“As balance sheets grow, the ability to allocate a portion of the balance sheet to niche assets also grows. Niche assets typically price at a premium to conventional assets so banks with extra liquidity that are searching for yield provides a perfect confluence of circumstance that allows more niche assets to become financeable,” Smith said.

In March, a joint venture of Janus Property Co. and JP Morgan Asset Management completed construction of the 350,000-square-foot Taystee Lab Building in Manhattan’s West Harlem neighborhood. The New York City Regional Economic Development Council provided a $10 million Empire State Development grant and Signature Bank provided a $20 million loan.

Data Centers

Beardsley has witnessed a large increase in properties transitioning from call centers with heavy parking ratios to data center uses. He noted this involves heavy capital requirements, which opens a significant opportunity for private equity investors to invest in these projects.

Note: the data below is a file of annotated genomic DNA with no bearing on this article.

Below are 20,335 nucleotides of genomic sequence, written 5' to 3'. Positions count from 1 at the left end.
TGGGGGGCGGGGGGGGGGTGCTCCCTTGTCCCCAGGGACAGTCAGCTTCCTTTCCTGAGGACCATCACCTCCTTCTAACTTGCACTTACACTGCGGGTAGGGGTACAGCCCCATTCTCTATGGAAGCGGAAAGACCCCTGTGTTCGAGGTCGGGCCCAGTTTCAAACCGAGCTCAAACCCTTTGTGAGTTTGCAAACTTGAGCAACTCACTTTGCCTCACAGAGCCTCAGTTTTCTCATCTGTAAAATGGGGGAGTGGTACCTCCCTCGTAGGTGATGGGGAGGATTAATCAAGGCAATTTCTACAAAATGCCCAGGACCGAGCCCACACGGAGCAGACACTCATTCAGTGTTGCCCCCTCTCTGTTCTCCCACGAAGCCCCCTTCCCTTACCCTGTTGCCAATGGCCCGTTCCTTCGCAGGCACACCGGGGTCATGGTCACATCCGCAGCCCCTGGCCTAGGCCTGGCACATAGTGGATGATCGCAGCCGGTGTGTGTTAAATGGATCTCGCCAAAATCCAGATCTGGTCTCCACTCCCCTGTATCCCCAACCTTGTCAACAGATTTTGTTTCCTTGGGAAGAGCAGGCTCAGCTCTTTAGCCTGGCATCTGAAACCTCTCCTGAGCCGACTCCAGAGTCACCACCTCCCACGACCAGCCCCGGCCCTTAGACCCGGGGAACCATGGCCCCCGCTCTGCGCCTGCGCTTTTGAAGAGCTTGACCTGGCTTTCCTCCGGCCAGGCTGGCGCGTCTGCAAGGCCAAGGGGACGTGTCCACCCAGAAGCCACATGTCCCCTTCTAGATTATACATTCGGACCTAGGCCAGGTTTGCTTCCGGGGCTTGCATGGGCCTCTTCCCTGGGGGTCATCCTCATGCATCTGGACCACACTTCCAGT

“As cap rates and debt yields continue to compress in the multifamily and industrial asset classes, life companies are shifting attention to alternatives that offer a spread premium specifically on niche assets such as data centers,” he said. “Debt funds also continue to gain market share as a higher-leverage, short-term solution for transitional properties.”

JLL Capital Markets recently arranged the $72 million refinancing of an existing CMBS loan for a data center portfolio in the Midwest with a bank lender. The three locations totaled about 500,000 square feet of data center space. In August 2021, it arranged the $38.5 million sale of a 190,000-square-foot data center and industrial facility in Colorado Springs, Colo., to Novva Data Centers. JLL Capital Markets represented the seller.

Read the April 2022 issue of CPE.